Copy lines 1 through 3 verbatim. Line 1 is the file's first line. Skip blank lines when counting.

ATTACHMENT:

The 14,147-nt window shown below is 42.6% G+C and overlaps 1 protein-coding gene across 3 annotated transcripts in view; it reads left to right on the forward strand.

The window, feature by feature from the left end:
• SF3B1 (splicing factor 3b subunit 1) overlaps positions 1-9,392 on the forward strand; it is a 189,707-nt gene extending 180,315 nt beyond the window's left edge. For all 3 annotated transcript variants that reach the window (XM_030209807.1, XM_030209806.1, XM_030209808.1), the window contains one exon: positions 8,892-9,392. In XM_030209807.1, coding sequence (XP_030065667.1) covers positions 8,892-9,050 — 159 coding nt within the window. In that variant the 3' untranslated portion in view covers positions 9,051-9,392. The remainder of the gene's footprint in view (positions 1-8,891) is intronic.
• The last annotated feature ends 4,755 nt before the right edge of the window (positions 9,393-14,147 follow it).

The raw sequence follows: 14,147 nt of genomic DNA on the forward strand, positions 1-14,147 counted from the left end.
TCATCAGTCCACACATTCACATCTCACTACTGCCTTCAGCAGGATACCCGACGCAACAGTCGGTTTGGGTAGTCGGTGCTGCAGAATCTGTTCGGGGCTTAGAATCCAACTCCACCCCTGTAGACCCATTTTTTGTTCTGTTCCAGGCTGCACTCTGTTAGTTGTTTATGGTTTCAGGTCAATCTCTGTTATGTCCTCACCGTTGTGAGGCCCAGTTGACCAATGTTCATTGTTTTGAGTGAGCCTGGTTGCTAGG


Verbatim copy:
The 14,147-nt window shown below is 42.6% G+C and overlaps 1 protein-coding gene across 3 annotated transcripts in view; it reads left to right on the forward strand.

The window, feature by feature from the left end:
• SF3B1 (splicing factor 3b subunit 1) overlaps positions 1-9,392 on the forward strand; it is a 189,707-nt gene extending 180,315 nt beyond the window's left edge. For all 3 annotated transcript variants that reach the window (XM_030209807.1, XM_030209806.1, XM_030209808.1), the window contains one exon: positions 8,892-9,392. In XM_030209807.1, coding sequence (XP_030065667.1) covers positions 8,892-9,050 — 159 coding nt within the window. In that variant the 3' untranslated portion in view covers positions 9,051-9,392. The remainder of the gene's footprint in view (positions 1-8,891) is intronic.